Prominent security researcher known simply as “samczun” has published exploits relating to on-chain decentralized oracles, affecting DeFi platforms bZx and DDEX (Hydro Protocol).

The exploits took advantage of manipulating price feeds, in order to “trick” the protocols into lending significantly more money than they would at real market rates.

Samczun published an in-depth report of each exploit and how it would have been carried out, as well as the potential profit which would have been turned from executing the exploit.

According to the researcher’s calculations, a total of about 3770 ETH (equivalent to almost USD$700,000) could have been drawn from the exploits, from the execution of just 3 simple attacks.

Since the discovery, these potential exploits have quickly been patched. However, the question still arises: Are on-chain decentralized oracles really safe?

The risks of on-chain decentralized oracles

Although on-chain, decentralized oracles circumvent many of the issues associated with centralization risks (e.g. price-feed provider tampering), they present many of their own flaws.

This is especially true in these nascent stages of decentralized platforms, where price-feed providers are still experiencing growing pains.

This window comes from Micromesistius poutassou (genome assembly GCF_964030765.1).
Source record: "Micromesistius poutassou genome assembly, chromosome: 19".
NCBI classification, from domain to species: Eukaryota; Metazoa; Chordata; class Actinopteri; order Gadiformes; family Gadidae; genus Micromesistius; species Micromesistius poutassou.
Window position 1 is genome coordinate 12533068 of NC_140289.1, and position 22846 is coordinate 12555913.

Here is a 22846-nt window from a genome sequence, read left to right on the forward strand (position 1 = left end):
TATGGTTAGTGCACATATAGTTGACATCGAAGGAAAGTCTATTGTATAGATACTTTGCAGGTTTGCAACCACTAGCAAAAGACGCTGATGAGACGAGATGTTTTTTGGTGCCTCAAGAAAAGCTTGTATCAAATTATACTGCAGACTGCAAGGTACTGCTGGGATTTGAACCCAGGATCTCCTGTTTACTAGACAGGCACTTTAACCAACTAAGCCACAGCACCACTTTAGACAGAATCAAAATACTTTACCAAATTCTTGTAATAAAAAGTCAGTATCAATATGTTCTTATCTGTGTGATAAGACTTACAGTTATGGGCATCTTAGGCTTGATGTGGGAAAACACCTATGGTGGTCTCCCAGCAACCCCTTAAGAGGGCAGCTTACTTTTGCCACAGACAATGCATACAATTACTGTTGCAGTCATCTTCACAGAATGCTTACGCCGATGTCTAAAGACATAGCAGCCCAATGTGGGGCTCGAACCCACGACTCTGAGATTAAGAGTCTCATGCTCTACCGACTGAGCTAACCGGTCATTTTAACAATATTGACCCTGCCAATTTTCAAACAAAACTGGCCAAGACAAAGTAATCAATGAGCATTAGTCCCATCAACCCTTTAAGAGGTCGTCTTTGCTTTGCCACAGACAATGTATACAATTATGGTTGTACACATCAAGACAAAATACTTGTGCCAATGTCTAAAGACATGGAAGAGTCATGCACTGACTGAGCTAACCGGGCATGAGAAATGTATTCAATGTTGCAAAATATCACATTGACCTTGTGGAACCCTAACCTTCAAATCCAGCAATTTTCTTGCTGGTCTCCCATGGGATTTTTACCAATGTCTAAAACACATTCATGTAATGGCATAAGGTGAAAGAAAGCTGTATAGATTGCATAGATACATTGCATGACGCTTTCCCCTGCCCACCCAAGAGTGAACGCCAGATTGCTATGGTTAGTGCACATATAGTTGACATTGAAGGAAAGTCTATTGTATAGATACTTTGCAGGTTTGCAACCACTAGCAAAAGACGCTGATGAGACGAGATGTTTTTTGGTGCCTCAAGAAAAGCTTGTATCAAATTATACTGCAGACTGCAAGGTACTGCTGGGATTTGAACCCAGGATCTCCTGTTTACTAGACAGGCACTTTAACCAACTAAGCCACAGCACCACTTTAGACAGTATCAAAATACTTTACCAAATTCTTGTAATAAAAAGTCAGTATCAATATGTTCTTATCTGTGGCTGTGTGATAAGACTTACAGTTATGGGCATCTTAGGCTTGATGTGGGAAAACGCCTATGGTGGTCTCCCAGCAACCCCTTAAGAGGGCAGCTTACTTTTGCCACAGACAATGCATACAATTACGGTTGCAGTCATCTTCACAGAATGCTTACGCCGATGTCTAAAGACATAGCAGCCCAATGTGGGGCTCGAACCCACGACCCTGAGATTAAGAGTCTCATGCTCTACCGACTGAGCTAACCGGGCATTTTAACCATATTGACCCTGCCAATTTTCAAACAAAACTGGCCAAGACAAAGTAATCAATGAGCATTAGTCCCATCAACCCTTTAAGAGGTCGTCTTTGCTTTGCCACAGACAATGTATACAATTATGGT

On-chain decentralized oracle systems usually draw their price data from one or two sources, which often have their own shortcomings. As highlighted in the above exploits, these shortcomings often involve poor liquidity and flaws in the sources’ own protocols.

Preventing future exploits

Although liquidity and third-party risks may solve themselves over time, there are a few steps that platforms can take to prevent the future likelihood of such attacks.

One intuitive key to this is price-feed validation – implementing systems that confirm the accuracy of oracle data.

In the case of the DDEX exploit, a mere application of sanity bounds upon DAI price movements patched the issue. This simply ensured that any swings in the price of DAI were within a reasonable range, ruling out the possibility of large-scale price manipulation.

Further precautions should also be taken to deeply understand the nature of the protocols from which price feeds are sourced, and reduce the reliance placed upon the accuracy of their data.